There's no reason to think this departure is down to some terrible bust-up or disagreement over strategy. By common agreement, the Woolwich acquisition, which Mr Barrett was responsible for while CEO, was a mistake which was subsequently compounded by poor management. There has also been a more generalised problem of underperformance in the UK retail bank. Both these weaknesses are being addressed.
Yet in the round, the strategy of expansion in capital markets through Barclays Capital, in combination with selective acquisition making in Africa, India and the Iberian peninsula, looks sound. If he takes the job, Mr Agius will not be joining a bank in urgent need of reform.
BP: Under attack on all sides in America
BP seems to have spent most of the past year busily proving the old truism that, when things start to go wrong, everything goes wrong all at the same time. The seemingly endless torrent of bad news is mainly confined to the company's US operations, but even here in the UK, we've had the unseemly row over Lord Browne's retirement date - clear evidence, some would say, that here is a company out of control and adrift at the helm.
The latest shock comes in the form of news that Federal investigators are examining possible manipulation by BP of crude oil and gasoline markets in the US. Coming on top of the Texas City oil refinery explosion, disrupted production from the company's Alaskan oilfield in Prudhoe Bay, and separate allegations of widescale manipulation in the US market for propane, it all adds up to a whole lot of trouble for an organisation once seen as a textbook example of efficiently managed corporate calm. All of a sudden, the company is being hung out to dry. In the US at least, BP has come to be seen as the public face of Big Bad Oil, a profiteering foreign interloper which makes a convenient scapegoat for a nation's fury over the pain of the ever onward and upwards march in oil prices.
The company's hope is that the mid-term elections will change the shape of Congress and draw the political sting out of the present assault, much of which is Republican led and electorally motivated. Yet this may be no more than wishful thinking.
The present furore is hardly without cause. For many Americans, Lady Bracknell's famous observation immediately springs to mind. To misquote horribly, the first time may be a misfortune, the second looks like carelessness, the third negligence and the fourth and fifth are barely printable.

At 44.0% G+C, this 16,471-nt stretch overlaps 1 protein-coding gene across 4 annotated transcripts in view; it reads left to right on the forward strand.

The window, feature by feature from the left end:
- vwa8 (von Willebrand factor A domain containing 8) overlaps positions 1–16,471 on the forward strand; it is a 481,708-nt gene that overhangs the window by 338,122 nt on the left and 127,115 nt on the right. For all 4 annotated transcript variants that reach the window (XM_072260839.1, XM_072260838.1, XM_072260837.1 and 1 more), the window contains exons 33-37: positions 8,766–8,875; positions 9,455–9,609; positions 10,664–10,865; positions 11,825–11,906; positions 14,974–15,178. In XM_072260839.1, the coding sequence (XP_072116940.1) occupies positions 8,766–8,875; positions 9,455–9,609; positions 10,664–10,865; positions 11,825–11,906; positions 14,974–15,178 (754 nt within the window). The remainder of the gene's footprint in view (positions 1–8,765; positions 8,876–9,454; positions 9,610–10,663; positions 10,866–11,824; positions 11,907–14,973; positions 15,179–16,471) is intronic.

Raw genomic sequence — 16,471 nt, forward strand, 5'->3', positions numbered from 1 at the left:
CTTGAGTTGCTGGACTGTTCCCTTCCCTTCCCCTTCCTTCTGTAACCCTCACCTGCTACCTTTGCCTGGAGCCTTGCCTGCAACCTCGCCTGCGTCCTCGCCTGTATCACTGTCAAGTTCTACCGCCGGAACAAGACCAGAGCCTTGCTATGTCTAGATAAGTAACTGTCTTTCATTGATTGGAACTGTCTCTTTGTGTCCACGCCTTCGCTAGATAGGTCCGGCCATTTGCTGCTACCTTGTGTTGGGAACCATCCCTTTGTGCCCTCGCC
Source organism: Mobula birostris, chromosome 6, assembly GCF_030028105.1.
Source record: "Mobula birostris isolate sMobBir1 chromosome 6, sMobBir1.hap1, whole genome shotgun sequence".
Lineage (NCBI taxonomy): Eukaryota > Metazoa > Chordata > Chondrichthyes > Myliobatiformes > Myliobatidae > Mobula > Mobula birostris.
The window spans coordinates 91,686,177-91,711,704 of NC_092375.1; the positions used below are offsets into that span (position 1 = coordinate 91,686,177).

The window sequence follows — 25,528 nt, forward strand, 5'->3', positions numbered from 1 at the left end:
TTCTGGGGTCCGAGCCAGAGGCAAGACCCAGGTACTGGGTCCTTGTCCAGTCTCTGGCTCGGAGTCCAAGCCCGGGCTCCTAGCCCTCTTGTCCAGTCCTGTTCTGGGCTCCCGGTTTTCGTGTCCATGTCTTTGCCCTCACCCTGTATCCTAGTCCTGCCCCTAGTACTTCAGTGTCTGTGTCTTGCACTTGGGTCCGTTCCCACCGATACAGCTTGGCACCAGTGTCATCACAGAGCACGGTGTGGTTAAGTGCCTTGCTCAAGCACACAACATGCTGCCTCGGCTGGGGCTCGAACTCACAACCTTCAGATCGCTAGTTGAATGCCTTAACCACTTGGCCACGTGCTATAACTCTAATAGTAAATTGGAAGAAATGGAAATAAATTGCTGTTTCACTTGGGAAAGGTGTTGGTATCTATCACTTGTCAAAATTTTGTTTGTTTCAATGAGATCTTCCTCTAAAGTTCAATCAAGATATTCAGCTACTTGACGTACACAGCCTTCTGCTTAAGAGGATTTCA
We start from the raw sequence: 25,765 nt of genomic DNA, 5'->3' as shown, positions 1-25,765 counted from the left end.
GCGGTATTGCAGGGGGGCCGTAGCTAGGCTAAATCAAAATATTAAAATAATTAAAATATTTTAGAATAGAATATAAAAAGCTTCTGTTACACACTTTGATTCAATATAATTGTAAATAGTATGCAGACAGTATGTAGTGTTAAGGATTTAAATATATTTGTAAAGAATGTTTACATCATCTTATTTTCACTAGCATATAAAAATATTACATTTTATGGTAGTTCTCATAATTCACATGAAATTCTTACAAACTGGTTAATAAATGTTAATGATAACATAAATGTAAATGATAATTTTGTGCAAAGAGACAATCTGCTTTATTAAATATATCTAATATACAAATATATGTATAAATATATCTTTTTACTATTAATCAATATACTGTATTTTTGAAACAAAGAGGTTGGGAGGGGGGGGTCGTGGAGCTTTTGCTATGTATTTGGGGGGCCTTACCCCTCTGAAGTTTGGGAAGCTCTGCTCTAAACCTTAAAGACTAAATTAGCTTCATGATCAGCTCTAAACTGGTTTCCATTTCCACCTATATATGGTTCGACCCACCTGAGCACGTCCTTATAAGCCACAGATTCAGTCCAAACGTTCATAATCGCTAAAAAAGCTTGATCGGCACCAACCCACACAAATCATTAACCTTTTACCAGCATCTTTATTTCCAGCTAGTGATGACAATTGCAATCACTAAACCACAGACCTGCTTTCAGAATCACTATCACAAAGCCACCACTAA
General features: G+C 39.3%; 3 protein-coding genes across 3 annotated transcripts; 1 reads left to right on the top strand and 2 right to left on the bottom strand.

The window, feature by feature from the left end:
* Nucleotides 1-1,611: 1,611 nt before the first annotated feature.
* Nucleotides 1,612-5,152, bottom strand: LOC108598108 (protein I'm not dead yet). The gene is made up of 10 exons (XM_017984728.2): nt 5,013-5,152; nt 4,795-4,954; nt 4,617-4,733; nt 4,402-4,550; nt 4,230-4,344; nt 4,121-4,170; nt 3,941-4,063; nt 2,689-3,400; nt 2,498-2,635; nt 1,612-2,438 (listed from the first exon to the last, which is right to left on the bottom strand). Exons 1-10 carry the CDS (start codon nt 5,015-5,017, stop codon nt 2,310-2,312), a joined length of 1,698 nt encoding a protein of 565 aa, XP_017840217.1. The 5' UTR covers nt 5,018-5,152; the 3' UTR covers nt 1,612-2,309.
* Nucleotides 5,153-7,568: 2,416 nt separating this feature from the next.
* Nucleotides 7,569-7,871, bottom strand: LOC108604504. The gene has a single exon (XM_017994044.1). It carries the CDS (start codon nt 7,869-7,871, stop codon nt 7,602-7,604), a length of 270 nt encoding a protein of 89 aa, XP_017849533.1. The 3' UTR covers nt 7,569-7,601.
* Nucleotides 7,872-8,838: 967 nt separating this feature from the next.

Few are prepared to believe this is just a run of bad luck. At the same time, however, BP is suffering the peculiarly American fate of a public lynching, and this is almost certainly a largely unfair over-reaction. BP is probably right in believing that given time, the turbulence will pass; attention will turn instead to some other hated representative of big, bad business.
The fact that, despite these troubles, the company is coining it as never before may, on the other hand, no longer be the saving grace it once would have been. For many Americans, it just further aggravates tempers. These days, companies cannot rely on being merely profitable; they need to be loved too.
iSoft postscript: Seeing the big picture
Post Enron, the scandal that finished off Arthur Andersen, you might have thought auditors would be more alive than ever to the dangers of false and misleading accounting. So how come iSoft slipped through the net?
Part of the answer may lie in a growing plethora of rules and regulations, some of them contradictory or at least divergent, which allow accountants to believe that provided the letter of a particular standard or set of rules has been met, then the accounts are in order.
Ironically, the only thing investors and creditors really want to know, which is whether the accounts offer a "true and fair" view of what's going on, may be getting buried beneath a mountain of box-ticking, post-Enron, mumbo-jumbo. In their attention to detail, auditors may be losing sight of the big picture.Reuse content